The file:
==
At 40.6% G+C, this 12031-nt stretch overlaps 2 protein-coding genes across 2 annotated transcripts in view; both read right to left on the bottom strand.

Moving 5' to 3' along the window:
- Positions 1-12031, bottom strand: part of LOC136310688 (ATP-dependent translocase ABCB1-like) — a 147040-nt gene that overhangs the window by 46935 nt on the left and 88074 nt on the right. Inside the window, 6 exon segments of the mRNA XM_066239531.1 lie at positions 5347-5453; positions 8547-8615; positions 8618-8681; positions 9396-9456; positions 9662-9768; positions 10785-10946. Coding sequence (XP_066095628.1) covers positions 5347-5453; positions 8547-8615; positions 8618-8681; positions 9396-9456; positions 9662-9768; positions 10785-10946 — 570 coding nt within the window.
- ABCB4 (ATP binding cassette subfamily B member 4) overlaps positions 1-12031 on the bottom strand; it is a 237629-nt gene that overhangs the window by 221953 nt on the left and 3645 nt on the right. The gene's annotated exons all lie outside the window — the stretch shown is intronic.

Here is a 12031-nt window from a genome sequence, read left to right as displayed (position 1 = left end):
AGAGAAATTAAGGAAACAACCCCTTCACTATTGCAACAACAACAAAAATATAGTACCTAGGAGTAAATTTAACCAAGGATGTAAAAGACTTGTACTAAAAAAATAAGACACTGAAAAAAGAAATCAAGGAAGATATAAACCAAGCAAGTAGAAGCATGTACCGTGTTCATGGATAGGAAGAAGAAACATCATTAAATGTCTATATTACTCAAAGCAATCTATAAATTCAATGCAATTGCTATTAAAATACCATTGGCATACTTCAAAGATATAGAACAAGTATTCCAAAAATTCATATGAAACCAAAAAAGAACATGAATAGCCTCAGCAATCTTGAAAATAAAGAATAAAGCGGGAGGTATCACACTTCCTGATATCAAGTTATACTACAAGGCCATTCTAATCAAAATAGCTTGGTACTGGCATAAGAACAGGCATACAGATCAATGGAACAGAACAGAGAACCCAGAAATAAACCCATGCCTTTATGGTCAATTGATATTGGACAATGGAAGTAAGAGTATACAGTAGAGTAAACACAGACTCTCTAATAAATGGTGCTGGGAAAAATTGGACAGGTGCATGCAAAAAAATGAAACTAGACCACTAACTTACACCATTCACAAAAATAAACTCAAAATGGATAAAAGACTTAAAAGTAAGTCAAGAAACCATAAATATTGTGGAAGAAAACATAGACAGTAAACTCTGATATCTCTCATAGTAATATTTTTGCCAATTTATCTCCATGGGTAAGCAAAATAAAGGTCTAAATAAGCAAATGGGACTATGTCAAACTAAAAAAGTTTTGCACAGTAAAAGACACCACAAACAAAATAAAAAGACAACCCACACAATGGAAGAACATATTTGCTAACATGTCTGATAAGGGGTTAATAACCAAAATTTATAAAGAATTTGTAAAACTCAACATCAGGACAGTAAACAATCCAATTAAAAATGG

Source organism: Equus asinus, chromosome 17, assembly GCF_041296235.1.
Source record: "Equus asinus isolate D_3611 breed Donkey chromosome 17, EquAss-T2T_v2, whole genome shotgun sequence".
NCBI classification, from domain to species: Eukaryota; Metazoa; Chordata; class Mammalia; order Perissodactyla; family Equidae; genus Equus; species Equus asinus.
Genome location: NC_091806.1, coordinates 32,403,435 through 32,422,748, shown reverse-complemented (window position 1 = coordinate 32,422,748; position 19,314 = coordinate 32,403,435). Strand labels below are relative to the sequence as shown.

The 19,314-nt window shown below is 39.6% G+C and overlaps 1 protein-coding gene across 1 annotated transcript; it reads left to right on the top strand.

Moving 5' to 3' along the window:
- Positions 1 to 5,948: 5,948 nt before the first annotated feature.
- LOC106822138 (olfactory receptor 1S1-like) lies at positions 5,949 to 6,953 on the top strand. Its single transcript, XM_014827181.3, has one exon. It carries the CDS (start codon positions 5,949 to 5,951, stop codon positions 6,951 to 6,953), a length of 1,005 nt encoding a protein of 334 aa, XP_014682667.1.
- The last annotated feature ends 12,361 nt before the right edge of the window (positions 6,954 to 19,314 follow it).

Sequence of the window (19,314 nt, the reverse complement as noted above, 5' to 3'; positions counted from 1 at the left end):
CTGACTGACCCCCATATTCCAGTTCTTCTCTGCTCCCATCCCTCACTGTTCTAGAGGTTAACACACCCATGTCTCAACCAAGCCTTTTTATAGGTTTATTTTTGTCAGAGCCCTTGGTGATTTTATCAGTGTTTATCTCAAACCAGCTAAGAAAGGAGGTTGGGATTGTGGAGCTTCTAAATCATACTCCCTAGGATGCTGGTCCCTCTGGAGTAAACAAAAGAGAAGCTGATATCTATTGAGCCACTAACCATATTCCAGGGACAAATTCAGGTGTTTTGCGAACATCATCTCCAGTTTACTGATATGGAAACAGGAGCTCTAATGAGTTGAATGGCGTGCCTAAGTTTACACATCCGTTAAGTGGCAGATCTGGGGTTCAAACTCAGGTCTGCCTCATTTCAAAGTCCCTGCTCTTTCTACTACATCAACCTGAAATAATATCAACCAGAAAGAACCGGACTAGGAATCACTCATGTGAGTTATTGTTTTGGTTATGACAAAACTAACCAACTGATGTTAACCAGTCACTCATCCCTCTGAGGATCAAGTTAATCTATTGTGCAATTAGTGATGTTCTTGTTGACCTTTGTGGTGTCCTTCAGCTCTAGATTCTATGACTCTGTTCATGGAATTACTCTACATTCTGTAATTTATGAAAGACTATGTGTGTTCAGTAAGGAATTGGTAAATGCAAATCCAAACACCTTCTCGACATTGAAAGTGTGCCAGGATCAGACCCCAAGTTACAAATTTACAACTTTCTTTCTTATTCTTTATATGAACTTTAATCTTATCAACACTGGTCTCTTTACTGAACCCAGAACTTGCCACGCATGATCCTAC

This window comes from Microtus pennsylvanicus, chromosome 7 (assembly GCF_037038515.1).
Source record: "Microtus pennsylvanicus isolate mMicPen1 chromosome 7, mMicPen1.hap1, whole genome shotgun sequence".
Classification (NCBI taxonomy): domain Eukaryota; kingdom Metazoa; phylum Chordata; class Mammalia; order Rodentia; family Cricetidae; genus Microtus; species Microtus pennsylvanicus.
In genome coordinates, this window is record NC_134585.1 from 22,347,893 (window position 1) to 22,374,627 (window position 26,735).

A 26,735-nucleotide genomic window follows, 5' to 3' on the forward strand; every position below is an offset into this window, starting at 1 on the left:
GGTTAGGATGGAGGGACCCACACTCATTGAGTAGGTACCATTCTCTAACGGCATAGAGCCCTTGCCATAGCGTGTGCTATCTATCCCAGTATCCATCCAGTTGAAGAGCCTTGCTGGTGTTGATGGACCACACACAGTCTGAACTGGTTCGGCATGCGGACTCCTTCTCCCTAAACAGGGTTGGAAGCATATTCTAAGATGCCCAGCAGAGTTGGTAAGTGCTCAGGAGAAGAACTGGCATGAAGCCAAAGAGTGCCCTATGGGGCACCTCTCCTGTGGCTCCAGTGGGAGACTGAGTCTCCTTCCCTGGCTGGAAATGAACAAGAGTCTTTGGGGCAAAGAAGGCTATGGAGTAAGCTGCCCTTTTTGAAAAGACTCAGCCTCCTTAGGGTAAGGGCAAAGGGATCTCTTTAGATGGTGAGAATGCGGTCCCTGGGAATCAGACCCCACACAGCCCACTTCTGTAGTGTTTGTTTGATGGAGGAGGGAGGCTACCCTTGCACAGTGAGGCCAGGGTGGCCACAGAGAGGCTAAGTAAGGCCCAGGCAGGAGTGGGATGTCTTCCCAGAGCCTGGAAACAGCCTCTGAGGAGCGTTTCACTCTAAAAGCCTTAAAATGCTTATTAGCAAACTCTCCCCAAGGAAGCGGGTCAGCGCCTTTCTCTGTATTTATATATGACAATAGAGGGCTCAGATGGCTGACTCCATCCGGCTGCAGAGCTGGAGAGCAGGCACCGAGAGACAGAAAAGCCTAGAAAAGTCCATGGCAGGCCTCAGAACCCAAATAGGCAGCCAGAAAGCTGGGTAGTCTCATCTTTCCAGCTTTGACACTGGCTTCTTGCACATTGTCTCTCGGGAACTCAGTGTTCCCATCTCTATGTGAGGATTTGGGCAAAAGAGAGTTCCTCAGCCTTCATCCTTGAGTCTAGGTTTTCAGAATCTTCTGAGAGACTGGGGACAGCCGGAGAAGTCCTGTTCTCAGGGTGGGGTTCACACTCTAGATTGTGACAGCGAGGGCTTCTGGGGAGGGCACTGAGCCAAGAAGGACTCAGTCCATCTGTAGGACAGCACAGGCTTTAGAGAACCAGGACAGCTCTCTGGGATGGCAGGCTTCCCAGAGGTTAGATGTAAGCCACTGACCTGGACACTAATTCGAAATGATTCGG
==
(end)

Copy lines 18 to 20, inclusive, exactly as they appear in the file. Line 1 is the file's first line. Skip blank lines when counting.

This window comes from Microtus pennsylvanicus, chromosome 7 (assembly GCF_037038515.1).
Source record: "Microtus pennsylvanicus isolate mMicPen1 chromosome 7, mMicPen1.hap1, whole genome shotgun sequence".
Classification (NCBI taxonomy): domain Eukaryota; kingdom Metazoa; phylum Chordata; class Mammalia; order Rodentia; family Cricetidae; genus Microtus; species Microtus pennsylvanicus.